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Portrait of Bonaparte - Piat-Joseph Sauvage circa 1800
Portrait of Bonaparte - Piat-Joseph Sauvage circa 1800 - Paintings & Drawings Style Empire Portrait of Bonaparte - Piat-Joseph Sauvage circa 1800 - Portrait of Bonaparte - Piat-Joseph Sauvage circa 1800 - Empire
Ref : 72363
Price on Request
Period :
19th century
Artist :
Piat-Joseph Sauvage
Provenance :
France
Medium :
Oil on canvas
Dimensions :
l. 27.17 inch X H. 31.5 inch
Paintings & Drawings  - Portrait of Bonaparte - Piat-Joseph Sauvage circa 1800 19th century - Portrait of Bonaparte - Piat-Joseph Sauvage circa 1800 Empire - Portrait of Bonaparte - Piat-Joseph Sauvage circa 1800
Antiquités Franck Baptiste

French Regional and Parisian furniture


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Portrait of Bonaparte - Piat-Joseph Sauvage circa 1800

Rare portrait of the first consul Bonaparte, oil on canvas, grisaille in imitation of bas-reliefs in marble.
The consul is represented in bust, face, and dressed in a jacket embroidered with palmettes.
Below the inscription "Bonaparte".

Good state of conservation, on its canvas and its original chassis.

Wooden frame and golden stucco period.

Work of Piat-Joseph Sauvage around 1800.

Dimensions:
Frame: Height: 80 cm; Width: 69 cm; Canvas: Height: 65.5 cm; Width: 55.5 cm

Similar artworks:

Collection of the Malmaison and Bois-Préau Castle Inventory number MM.77.4.3

Sale Osenat Fontainebleau from December 5th, 2010 lot 181: 12 500 euros

Piat Joseph Sauvage (1744-1818)
Piat Joseph Sauvage is a Flemish painter best known for his decorative painting, his grisailles and trompe-l'oeil in camaïeu, influenced by the work of Jacob de Wit. He specialized in imitation carved bas-reliefs in stone and marble, but also patinated bronze, terracotta and stucco.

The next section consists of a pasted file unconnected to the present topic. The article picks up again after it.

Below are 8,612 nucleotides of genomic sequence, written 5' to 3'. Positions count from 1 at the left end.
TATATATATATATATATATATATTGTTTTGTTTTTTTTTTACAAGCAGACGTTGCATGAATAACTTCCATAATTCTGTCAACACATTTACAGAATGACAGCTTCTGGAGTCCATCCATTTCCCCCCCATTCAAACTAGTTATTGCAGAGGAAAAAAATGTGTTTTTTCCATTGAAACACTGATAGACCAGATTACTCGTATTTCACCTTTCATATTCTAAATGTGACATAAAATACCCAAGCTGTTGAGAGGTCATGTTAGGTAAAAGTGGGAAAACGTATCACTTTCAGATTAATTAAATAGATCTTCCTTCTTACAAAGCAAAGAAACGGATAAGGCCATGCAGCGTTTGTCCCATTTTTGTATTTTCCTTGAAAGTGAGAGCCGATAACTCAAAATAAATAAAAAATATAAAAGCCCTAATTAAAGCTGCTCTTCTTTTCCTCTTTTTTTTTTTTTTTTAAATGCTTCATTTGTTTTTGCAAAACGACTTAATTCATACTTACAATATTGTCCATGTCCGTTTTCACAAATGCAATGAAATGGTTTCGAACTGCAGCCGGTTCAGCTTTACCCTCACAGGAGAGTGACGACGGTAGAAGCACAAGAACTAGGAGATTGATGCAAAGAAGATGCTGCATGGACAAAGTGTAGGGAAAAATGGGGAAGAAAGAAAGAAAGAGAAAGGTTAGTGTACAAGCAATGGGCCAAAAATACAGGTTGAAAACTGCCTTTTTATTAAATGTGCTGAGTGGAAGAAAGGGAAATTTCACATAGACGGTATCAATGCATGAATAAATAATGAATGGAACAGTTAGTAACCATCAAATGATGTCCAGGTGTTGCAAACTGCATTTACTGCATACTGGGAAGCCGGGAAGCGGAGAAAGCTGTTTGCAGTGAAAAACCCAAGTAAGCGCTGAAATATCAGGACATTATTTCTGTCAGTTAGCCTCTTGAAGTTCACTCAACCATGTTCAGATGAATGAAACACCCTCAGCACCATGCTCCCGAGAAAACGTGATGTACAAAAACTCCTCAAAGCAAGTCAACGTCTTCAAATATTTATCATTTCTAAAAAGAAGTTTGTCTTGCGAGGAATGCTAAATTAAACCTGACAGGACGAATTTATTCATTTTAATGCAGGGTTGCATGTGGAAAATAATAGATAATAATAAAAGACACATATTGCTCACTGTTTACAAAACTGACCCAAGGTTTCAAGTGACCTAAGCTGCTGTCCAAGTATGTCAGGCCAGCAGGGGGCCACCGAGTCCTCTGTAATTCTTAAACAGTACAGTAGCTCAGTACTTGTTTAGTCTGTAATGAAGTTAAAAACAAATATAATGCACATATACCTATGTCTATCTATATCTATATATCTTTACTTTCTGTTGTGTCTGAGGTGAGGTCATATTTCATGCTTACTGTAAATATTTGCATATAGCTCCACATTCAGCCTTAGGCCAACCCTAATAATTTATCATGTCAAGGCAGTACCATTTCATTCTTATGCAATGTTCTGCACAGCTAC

He made grisaille and trompe-l'oeil door-tops in his hometown (works in the museum) as well as for the royal houses (the castles of Versailles, Fontainebleau and Compiègne), for provincial churches (Trois Angels, Orleans Museum). The themes he particularly likes to illustrate his bas-reliefs are: the scene in the Antique with draped characters, still lifes, allegories and bacchanals of putti playing with garlands of flowers and animals.
Sauvage works in the family business (his father, Antoine Sauvage, was a glazier) until the age of seventeen, while receiving technical training at the School of Drawing. He then perfected his artistic education at the Antwerp Academy under the direction of the painter of history and grisailles Martin-Joseph Geeraerts.
He moved to Paris in 1774 and became a member of the Académie de Saint-Luc. In 1783, he was admitted to the Royal Academy of Painting and Sculpture, which allowed him to be named first painter of Louis-Joseph Bourbon, Prince of Condé and King Louis XVI. In this capacity, he paints portraits and medallions of the royal family of France and portraits of famous men.
During the reign of Napoleon, he received a large number of orders, some of which were for portraits of the Emperor in grisaille; He realizes the ceiling of the chapel of the castle of Saint-Cloud and decorates the theater of Chantilly (razed under the Revolution). From 1804 to 1807, he worked as a painter of porcelain figures at the famous Manufacture de Sèvres.
He is represented in various French museums, notably in Bordeaux (Tribute to Pan) as well as in the Metropolitan Museum (Venus and Cupidon, the Triumph of Bacchus) and in the Louvre (Frize of young children).

Antiquités Franck Baptiste

CATALOGUE

19th Century Oil Painting Empire